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Document Max. Freq Min. Freq
Harper's Encyclopedia of United States History (ed. Benson Lossing) 416 0 Browse Search
Thomas Wentworth Higginson, Massachusetts in the Army and Navy during the war of 1861-1865, vol. 2 114 0 Browse Search
Horace Greeley, The American Conflict: A History of the Great Rebellion in the United States of America, 1860-65: its Causes, Incidents, and Results: Intended to exhibit especially its moral and political phases with the drift and progress of American opinion respecting human slavery from 1776 to the close of the War for the Union. Volume I. 80 0 Browse Search
Edward L. Pierce, Memoir and letters of Charles Sumner: volume 4 46 0 Browse Search
Francis Jackson Garrison, William Lloyd Garrison, 1805-1879; the story of his life told by his children: volume 2 38 0 Browse Search
Benson J. Lossing, Pictorial Field Book of the Civil War. Volume 1. 38 0 Browse Search
William F. Fox, Lt. Col. U. S. V., Regimental Losses in the American Civil War, 1861-1865: A Treatise on the extent and nature of the mortuary losses in the Union regiments, with full and exhaustive statistics compiled from the official records on file in the state military bureaus and at Washington 34 0 Browse Search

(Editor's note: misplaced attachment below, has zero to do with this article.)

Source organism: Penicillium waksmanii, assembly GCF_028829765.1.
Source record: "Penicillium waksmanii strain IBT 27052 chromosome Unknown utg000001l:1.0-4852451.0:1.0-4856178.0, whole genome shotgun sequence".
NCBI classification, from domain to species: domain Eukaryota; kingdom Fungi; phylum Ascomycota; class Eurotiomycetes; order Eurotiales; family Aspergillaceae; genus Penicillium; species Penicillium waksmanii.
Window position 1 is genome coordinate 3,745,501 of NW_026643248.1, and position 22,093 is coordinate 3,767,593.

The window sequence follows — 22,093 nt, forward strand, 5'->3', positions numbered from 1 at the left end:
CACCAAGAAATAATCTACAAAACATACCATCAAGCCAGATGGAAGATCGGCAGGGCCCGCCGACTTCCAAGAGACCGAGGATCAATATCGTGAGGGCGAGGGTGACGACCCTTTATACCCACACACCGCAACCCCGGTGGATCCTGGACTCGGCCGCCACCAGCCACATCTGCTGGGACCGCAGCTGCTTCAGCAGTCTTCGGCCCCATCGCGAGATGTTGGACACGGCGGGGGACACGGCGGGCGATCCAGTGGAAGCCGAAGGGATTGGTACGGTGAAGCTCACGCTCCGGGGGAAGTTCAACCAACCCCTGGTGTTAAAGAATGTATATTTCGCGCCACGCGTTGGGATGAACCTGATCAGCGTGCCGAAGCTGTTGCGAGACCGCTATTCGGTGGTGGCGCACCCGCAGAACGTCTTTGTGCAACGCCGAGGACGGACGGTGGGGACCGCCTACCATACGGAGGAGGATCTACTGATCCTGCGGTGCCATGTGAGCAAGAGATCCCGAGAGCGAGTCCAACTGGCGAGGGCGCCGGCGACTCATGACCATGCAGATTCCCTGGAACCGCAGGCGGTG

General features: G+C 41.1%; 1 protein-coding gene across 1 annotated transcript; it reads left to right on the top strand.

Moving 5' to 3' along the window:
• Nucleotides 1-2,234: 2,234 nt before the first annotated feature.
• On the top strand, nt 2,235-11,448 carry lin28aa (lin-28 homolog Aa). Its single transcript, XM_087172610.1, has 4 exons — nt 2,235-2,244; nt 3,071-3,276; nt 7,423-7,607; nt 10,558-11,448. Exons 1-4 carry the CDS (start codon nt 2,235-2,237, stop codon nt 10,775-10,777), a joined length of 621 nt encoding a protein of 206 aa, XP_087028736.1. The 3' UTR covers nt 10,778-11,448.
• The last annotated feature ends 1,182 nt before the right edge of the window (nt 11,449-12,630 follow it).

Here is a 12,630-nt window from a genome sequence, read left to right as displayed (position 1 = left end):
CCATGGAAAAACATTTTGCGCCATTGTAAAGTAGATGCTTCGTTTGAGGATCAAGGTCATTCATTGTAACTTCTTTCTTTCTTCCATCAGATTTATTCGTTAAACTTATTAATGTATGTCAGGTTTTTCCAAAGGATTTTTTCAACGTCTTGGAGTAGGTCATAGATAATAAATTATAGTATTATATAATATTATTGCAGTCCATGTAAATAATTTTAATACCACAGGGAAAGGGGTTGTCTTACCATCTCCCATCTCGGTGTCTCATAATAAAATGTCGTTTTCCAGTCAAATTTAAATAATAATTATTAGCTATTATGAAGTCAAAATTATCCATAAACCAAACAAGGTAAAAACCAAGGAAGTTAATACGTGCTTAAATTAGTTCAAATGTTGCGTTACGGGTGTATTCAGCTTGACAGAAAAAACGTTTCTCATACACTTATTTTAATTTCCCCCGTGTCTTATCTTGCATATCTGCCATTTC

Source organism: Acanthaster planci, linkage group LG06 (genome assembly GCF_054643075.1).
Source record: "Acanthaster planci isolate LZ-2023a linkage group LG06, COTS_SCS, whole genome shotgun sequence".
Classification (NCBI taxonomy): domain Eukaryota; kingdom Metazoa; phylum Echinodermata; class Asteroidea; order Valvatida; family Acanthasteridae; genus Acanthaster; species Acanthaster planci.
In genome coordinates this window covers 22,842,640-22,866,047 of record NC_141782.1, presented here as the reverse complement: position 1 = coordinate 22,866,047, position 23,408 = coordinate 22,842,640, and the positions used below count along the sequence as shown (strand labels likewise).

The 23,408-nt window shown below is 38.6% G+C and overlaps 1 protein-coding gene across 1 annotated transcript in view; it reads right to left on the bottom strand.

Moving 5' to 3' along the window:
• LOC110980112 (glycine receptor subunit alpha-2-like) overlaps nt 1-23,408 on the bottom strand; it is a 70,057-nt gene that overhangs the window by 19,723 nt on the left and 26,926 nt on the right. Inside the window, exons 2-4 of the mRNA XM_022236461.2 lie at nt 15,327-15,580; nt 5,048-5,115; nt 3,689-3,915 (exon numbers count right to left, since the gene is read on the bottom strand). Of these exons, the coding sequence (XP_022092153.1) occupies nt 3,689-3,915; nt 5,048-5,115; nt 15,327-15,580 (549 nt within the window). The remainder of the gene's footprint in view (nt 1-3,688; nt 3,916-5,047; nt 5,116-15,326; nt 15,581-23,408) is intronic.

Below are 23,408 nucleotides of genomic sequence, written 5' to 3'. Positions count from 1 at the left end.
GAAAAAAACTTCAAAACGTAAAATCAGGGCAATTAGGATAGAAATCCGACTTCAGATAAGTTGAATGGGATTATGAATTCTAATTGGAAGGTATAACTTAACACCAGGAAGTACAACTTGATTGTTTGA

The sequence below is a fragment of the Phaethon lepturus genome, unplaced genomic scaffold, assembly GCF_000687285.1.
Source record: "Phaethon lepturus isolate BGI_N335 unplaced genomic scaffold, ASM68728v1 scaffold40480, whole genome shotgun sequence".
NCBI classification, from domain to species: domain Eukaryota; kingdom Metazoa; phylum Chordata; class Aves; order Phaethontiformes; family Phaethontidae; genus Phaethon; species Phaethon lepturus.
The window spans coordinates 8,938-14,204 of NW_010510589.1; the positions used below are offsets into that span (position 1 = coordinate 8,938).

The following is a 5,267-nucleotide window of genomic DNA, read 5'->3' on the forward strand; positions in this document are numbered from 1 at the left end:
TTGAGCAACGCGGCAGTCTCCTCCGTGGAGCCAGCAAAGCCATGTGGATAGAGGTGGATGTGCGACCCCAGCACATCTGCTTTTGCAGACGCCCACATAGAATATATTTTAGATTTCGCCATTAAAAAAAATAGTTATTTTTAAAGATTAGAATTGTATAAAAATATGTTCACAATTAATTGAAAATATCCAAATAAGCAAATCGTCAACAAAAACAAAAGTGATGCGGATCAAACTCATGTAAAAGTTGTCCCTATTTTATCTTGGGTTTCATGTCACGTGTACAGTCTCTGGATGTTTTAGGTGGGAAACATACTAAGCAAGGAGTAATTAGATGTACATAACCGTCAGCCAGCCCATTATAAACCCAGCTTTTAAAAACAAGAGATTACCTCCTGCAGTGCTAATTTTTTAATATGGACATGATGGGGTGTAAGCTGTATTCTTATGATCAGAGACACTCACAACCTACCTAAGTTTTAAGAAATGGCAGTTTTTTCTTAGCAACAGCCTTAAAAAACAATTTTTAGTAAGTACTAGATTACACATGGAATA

Francis Jackson Garrison, William Lloyd Garrison, 1805-1879; the story of his life told by his children: volume 1 30 0 Browse Search
Rebellion Record: a Diary of American Events: Documents and Narratives, Volume 10. (ed. Frank Moore) 28 0 Browse Search
James Parton, The life of Horace Greeley 28 0 Browse Search
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Browsing named entities in Medford Historical Society Papers, Volume 10.. You can also browse the collection for Vermont (Vermont, United States) or search for Vermont (Vermont, United States) in all documents.

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that for which he had labored had been accomplished when the board was created. But Mann urged him to keep on with his lecturing until normal schools were secured. Brooks replied that they were secured, now that the board had been established. Brooks, however, did continue, for the movement had acquired such great momentum that he was needed to guide it by explaining just what was needed. Up and down the state he went, two thousand miles in his chaise, and over into New Hampshire and Vermont, Rhode Island, Connecticut, New York and Pennsylvania, ever ringing the changes on his maxim: As is the teacher, so is the school, stating the facts about what the system had actually wrought in Prussia, and urging the people to adopt the same successful system here. When the Legislature met in January, 1838, the next winter after the Board of Education had been established, the subject of normal schools was in the air and something had to be done. The Legislature wished to hear argumen